Walking around “Walrus Pond” the other day, I had that great feeling of belonging. I haven’t gone there often (this was my third or fourth visit in the ten years that I live here), and perhaps that is why it is each time so special.
I’ve read Thoreau, of course, lots of it. He was the one who gave me a way to feel at home in this country, especially in this part of the country. I used to feel so homesick for the medieval cathedrals and the old Roman antiquity of Europe, but Thoreau gave me a wonderful alternative: nature, wildness. Walden Pond now exemplifies an America where I feel welcome, at home, wholesome.
- Amie investigates belonging
I noticed that Amie, at the beginning of two, is looking into “belonging” as well. When building towers with her blocks ( a relatively new development: she discovered the blocks box a couple of days ago and spontaneously started building) she will ask, of a block: “Where does it live?”
She knows where she lives: “I live in Boston” or “I live in Brookline library”. And where some of her friends live, “in New York”, “in Washington DC” (all names she can pronounce without a problem), “and that is far away”.
In November we are getting on a plane to travel to exactly the other side of the globe to visit grandparents. I am so curious to see how much she will understand of distance, and family.
- A different kind of belonging
She is also working on a different sense of belonging – though I would like to think about just how different they are.
When I was about to drink from DH’s glass – we share a glass during dinner; question of less dishes, and less loading and unloading dishes – she stopped me and said: “No, Mama! That’s Baba’s!” It was a great opportunity for a Spiel about sharing and “thank you” and “you’re welcome”.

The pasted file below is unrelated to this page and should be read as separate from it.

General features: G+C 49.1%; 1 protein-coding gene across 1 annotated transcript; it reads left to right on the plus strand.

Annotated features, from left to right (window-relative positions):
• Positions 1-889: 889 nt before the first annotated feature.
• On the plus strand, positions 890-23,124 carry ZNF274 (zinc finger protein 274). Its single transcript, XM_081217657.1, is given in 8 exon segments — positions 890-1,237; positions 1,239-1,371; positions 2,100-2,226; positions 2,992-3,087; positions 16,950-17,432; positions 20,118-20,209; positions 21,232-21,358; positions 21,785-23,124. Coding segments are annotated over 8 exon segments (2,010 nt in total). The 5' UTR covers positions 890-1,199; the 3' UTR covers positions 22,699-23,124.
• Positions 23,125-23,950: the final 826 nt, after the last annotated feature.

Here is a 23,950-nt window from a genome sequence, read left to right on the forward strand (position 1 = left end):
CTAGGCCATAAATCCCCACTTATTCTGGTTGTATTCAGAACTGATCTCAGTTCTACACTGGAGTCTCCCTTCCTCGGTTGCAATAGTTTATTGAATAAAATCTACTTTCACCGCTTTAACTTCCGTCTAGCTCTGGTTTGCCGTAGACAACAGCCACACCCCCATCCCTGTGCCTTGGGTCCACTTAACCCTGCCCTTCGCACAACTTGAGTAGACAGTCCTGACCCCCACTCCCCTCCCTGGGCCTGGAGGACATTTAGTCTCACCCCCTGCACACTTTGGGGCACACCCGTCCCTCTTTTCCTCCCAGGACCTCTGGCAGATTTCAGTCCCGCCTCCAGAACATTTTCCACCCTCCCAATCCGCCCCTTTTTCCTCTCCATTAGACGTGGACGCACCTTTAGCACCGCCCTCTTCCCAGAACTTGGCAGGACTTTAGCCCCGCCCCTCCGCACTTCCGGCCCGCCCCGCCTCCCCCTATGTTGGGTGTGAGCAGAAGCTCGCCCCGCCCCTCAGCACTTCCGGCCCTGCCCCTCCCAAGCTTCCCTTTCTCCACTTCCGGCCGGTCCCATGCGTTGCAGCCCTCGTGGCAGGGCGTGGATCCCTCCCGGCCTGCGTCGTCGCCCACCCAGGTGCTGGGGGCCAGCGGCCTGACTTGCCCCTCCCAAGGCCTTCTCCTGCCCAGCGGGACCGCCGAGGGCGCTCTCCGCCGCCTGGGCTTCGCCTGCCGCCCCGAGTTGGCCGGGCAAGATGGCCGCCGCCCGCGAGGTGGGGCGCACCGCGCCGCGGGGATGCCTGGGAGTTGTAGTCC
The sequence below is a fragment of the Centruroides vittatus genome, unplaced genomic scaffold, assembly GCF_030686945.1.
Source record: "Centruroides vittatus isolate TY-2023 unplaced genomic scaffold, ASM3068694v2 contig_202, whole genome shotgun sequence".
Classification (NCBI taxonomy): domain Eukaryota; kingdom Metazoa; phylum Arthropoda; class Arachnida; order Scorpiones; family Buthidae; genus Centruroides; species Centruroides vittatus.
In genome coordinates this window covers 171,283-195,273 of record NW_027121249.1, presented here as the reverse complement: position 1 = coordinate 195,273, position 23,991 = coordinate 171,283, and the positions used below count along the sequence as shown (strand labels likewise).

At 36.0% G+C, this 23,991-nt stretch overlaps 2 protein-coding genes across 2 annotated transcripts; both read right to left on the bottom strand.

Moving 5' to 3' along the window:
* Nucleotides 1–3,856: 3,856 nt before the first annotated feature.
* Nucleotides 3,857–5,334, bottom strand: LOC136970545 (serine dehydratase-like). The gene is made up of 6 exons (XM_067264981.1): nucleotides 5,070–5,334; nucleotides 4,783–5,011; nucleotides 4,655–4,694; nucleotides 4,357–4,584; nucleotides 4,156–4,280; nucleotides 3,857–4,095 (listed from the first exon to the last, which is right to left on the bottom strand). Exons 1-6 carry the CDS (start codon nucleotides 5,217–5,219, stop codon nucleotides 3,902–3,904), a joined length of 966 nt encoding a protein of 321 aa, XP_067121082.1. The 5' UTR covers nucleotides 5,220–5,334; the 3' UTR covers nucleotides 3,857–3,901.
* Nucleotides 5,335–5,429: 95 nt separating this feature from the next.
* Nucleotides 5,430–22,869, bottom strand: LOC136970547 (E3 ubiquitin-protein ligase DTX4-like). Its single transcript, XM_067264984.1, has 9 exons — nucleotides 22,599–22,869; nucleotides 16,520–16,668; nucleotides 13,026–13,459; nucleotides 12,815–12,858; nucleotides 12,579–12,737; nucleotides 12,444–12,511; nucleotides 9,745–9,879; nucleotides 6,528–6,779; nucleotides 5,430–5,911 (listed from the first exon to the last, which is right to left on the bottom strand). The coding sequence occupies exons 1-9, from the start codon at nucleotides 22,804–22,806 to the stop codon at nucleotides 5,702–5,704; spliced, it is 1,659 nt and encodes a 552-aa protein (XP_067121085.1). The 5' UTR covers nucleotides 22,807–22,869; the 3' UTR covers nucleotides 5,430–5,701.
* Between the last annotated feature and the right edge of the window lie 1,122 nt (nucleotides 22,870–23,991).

She will also hold out a piece of food from her plate to me and say: “You want it, Mama? I’ll share it with you, I’ll give it to you.”
It is a great privilege to witness her forging a sense of place, finding words for home, and physical spaces, trying out different relationships, figuring out which people belong there, with her.
It is my job to make her feel at home and to show her that she can be at home in other places as well: to give her not one particular physical place, but an anchor.
A mobile anchor.
This anchor is herself and her nearest family, and a feeling of home that she can take with her wherever we go.
Practically, I’m thinking of a feeling of safety. Routines are a key part of that now that she is a two-year-old with a growing sense of entitlement, expectation and time (it strikes me now that so much of place is really time). We have sound bedtime and potty routines, we always have breakfast and dinner together, and we each have “jobs” that we do no matter what (Baba drop her off at daycare, she plays and has fun, and I pick her up).
Most of these routines we can take with us, wherever we go.
When (and where) I grew up it wasn’t necessary for parents to take this issue under such conscious consideration. Home and place were unproblematic and often taken for granted. I moved once, as a child, and then only two kilometers from our old house.
But we are not that kind of family. We will always be traveling, if only to see our families scattered across the globe. Our jobs are not as secure as my parents’ jobs were. And who knows how much we’ll be on the move, given what the future will bring…